I agree with my hon. and learned Friend the Member for Redcar (Vera Baird). There is a principle involved in saying that a child is a child, and if a child is to be protected from sexual exploitation, it has to be done regardless of their status. The child must be protected, whether people have some sort of arrangement that means that they have a commitment to each other—whatever it is called—which might be recognised as a marriage elsewhere. The messages should not be sent through the exemption that trafficking is wrong unless someone takes a child abroad and marries them.
These are important arguments. Hon. Members have raised some difficult issues underlying the amendments, which we have given much thought to. These arguments were not made in the other place—
The arguments would, no doubt, have been advanced in the other place, if the two hon. Members in question had been present. They are not Members of the other place yet, so we have had the benefit of their arguments, which were pursued by other Committee members who also made important points. We have thought long and hard about these arguments. Hon. Members have made good points with a lot of force behind them, but I hope to be able to persuade the Committee that, on balance, it would be better to leave the Bill unamended and leave the statutory marriage exception in.
My hon. and learned Friend the Member for Redcar is correct in saying that the genesis of the marriage exception is in existing law, in which sexual intercourse with a girl under 16 is not unlawful if she is lawfully married. The hon. Member for Beaconsfield also hinted at that. The marriage defence is already contained in the law relating to unlawful sexual intercourse. That does not mean, however, that it should stay forever.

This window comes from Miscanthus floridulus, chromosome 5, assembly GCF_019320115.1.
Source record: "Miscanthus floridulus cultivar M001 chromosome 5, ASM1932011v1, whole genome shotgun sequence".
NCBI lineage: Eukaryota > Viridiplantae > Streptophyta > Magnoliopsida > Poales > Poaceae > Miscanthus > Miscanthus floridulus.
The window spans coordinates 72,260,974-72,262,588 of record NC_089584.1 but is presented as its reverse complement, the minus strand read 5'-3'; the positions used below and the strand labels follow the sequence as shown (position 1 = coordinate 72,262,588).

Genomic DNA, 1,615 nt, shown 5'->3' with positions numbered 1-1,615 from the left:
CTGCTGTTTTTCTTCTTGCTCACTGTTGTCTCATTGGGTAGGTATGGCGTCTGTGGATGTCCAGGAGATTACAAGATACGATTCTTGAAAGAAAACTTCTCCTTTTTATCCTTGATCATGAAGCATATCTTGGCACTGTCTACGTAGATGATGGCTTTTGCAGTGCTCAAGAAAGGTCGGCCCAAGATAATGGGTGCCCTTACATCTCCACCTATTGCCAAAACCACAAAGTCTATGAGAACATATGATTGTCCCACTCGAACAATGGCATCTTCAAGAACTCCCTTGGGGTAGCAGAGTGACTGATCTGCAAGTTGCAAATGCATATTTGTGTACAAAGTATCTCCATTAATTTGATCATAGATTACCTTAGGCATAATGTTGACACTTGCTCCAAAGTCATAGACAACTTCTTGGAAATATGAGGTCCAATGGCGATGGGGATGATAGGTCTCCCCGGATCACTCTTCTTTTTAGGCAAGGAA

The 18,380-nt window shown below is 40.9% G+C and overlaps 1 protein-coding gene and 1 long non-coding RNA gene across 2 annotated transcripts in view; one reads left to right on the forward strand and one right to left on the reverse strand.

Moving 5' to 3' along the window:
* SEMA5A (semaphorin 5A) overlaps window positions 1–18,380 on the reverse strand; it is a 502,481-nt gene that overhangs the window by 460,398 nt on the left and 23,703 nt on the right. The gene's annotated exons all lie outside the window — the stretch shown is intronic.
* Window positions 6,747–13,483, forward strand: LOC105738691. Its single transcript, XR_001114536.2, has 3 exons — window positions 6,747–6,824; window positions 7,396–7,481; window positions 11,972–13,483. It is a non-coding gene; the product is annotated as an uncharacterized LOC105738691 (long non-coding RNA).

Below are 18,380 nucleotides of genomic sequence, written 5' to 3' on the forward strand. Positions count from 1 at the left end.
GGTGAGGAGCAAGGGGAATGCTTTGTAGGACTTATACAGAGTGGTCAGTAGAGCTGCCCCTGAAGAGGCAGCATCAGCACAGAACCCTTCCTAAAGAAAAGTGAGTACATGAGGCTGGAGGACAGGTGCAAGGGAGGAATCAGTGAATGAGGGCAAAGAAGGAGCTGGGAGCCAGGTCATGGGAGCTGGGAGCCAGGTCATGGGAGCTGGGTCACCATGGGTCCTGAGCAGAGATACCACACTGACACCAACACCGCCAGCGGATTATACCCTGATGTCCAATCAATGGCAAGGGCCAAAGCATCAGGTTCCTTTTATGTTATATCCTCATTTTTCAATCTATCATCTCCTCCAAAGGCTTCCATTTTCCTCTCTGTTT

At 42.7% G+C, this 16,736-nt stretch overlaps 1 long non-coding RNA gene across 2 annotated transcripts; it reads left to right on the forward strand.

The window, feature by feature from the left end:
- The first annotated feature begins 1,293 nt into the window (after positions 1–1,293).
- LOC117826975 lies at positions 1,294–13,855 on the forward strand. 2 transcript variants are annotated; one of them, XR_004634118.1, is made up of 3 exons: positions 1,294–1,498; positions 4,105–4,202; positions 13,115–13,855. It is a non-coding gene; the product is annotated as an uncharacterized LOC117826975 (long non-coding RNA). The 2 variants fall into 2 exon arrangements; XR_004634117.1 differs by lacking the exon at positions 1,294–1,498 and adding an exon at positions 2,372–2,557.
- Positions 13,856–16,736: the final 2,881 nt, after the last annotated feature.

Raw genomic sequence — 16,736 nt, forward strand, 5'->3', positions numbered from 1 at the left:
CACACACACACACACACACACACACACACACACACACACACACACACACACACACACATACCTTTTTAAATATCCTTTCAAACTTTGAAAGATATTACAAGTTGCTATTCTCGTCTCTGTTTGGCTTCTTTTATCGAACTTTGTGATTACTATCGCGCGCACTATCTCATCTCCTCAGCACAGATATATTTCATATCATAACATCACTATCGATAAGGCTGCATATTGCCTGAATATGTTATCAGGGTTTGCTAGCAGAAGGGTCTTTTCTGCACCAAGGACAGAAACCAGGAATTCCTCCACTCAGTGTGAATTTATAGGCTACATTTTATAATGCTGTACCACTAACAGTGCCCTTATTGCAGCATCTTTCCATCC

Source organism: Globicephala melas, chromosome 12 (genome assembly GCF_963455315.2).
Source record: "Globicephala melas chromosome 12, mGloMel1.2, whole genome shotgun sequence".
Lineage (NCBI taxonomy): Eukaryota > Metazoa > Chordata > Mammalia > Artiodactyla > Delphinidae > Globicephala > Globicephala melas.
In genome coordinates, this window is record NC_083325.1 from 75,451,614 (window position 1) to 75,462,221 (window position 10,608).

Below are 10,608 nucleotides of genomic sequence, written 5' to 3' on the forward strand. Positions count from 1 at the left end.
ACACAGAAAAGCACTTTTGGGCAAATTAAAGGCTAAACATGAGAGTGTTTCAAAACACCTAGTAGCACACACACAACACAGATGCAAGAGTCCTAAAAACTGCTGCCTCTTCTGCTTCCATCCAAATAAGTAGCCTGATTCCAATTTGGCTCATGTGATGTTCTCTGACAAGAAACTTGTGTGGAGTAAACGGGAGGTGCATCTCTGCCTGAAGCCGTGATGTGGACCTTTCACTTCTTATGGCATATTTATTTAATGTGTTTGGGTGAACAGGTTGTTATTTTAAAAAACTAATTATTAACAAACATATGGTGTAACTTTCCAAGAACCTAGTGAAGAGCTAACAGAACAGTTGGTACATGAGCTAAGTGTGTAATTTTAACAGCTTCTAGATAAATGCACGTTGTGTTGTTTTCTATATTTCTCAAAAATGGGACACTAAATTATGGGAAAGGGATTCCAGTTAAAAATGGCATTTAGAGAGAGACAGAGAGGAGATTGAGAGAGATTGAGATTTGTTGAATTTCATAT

I assure hon. Members at the outset that if there is non-consensual sex and it is evident that there was not consent, the marriage exception does not apply. A person cannot rape their 13-year-old wife within
marriage. For the marriage exception to apply there must be consent.
A number of points were made about what happens if a paedophile in the UK went abroad and returned purporting to have married a girl aged 13 in a country where such a marriage is okay. Would such a person be able to get a marriage exemption? They would not, because the lawfulness of a marriage is governed by where a person is domiciled. A person domiciled in the UK cannot lawfully contract a marriage with somebody aged 13, bring them back here and have the marriage recognised. On the point made by the hon. Member for Mid-Dorset and North Poole (Mrs. Brooke), paedophiles who are domiciled here would not be able to go abroad, marry somebody and have that marriage declared lawful.